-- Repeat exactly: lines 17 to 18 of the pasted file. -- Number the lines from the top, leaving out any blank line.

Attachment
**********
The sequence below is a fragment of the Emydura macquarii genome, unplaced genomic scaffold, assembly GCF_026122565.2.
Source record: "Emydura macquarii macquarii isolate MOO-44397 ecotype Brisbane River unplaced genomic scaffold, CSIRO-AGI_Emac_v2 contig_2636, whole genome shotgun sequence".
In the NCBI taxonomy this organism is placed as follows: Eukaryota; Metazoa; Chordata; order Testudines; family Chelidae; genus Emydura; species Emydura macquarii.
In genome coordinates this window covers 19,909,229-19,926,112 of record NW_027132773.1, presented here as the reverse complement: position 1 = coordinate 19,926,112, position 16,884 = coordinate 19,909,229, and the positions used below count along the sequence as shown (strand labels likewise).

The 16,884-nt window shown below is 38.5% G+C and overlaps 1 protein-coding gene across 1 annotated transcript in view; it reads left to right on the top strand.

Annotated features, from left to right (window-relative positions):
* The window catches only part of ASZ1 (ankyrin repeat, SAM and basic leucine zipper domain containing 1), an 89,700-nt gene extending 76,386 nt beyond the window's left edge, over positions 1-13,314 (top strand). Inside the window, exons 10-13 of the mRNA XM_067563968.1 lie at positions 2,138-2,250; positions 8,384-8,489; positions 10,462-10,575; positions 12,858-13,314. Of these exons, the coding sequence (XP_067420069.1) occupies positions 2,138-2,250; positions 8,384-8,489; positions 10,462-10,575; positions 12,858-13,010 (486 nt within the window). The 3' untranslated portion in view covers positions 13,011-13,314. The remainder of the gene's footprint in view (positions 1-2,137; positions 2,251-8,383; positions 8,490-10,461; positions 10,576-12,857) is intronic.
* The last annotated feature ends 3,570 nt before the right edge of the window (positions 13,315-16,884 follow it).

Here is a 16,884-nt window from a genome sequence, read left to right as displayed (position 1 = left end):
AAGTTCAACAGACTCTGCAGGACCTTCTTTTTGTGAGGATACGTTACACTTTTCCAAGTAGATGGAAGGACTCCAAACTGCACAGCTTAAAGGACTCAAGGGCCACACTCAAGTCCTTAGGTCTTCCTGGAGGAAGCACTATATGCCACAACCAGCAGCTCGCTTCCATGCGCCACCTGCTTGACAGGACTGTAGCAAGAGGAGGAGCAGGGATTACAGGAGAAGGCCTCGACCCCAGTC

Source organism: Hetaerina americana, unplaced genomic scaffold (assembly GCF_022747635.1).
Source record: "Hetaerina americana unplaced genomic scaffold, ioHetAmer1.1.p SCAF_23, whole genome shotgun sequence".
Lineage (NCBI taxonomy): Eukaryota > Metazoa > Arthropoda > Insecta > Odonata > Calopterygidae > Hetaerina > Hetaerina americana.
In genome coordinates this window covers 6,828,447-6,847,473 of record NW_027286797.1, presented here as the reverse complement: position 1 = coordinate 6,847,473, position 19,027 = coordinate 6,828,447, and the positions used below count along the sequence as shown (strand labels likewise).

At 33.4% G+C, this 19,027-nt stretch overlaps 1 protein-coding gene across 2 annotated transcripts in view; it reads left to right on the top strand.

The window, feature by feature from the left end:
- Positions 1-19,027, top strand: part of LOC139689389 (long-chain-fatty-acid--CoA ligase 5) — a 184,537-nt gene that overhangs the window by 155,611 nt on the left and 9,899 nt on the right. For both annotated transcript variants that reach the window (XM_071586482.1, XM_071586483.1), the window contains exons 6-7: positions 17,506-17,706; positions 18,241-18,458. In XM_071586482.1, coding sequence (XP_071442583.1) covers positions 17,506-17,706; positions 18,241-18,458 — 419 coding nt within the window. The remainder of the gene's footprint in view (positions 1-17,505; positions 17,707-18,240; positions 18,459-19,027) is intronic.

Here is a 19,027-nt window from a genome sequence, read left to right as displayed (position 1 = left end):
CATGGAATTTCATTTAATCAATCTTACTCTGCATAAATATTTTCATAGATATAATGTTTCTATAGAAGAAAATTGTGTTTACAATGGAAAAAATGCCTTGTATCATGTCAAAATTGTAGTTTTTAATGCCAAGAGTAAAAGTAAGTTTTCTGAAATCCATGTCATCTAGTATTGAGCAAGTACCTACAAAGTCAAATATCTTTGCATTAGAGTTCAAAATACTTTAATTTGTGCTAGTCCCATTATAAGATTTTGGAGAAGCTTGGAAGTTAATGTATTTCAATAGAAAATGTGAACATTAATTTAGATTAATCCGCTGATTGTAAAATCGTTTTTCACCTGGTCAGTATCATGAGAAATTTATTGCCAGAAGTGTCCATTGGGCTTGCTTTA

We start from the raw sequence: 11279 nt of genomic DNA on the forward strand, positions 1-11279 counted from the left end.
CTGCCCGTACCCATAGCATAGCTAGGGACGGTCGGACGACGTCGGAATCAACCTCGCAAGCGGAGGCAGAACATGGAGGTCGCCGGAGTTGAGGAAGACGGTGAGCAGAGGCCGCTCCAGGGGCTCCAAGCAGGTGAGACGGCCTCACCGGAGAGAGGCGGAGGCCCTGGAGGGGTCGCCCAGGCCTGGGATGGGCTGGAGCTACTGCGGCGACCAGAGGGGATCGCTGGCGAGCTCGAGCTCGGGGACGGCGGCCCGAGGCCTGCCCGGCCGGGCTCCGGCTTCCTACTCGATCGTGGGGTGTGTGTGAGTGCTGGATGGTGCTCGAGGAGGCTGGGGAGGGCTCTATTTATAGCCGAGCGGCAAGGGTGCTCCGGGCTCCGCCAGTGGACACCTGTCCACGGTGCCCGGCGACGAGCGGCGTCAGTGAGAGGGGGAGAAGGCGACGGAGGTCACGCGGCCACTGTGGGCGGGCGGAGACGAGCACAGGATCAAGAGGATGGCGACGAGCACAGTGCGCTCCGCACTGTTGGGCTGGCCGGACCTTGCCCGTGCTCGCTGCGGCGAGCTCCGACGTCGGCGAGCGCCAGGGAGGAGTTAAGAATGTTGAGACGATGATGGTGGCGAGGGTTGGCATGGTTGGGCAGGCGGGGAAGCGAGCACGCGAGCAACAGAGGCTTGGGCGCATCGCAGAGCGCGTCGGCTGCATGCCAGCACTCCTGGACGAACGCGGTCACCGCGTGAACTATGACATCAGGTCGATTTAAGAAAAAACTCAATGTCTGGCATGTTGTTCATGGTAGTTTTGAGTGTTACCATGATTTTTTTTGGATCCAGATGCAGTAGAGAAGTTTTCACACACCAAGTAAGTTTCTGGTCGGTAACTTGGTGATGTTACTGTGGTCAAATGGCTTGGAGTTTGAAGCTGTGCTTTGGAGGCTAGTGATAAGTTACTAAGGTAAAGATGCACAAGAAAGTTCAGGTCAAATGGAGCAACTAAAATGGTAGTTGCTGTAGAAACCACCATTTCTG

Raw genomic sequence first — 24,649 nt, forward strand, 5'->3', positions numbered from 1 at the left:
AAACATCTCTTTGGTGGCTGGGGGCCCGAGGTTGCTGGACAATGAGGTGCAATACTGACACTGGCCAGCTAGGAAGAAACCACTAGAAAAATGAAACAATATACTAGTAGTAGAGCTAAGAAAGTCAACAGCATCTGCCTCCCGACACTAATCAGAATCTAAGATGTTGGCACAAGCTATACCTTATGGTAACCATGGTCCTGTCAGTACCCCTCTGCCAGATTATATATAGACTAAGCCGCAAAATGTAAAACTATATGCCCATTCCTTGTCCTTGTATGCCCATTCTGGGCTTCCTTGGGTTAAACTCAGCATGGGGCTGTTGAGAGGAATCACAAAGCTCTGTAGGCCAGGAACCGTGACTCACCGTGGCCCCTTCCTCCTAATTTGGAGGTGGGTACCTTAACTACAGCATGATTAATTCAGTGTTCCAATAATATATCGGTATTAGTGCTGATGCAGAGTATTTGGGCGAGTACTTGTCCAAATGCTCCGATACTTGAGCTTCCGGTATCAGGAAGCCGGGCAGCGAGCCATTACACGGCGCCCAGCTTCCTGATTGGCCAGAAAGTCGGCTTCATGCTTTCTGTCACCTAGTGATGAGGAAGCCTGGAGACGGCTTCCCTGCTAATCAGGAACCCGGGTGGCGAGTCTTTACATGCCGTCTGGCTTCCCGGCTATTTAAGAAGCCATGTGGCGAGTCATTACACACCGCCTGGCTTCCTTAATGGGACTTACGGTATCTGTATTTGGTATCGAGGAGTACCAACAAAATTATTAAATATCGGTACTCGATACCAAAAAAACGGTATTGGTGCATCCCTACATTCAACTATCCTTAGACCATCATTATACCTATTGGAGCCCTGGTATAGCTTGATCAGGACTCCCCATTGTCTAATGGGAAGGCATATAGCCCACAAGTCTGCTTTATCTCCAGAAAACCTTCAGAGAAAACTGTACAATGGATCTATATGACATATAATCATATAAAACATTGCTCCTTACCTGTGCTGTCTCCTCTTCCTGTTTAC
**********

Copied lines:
- Positions 1-19,027, top strand: part of LOC139689389 (long-chain-fatty-acid--CoA ligase 5) — a 184,537-nt gene that overhangs the window by 155,611 nt on the left and 9,899 nt on the right. For both annotated transcript variants that reach the window (XM_071586482.1, XM_071586483.1), the window contains exons 6-7: positions 17,506-17,706; positions 18,241-18,458. In XM_071586482.1, coding sequence (XP_071442583.1) covers positions 17,506-17,706; positions 18,241-18,458 — 419 coding nt within the window. The remainder of the gene's footprint in view (positions 1-17,505; positions 17,707-18,240; positions 18,459-19,027) is intronic.

Here is a 19,027-nt window from a genome sequence, read left to right as displayed (position 1 = left end):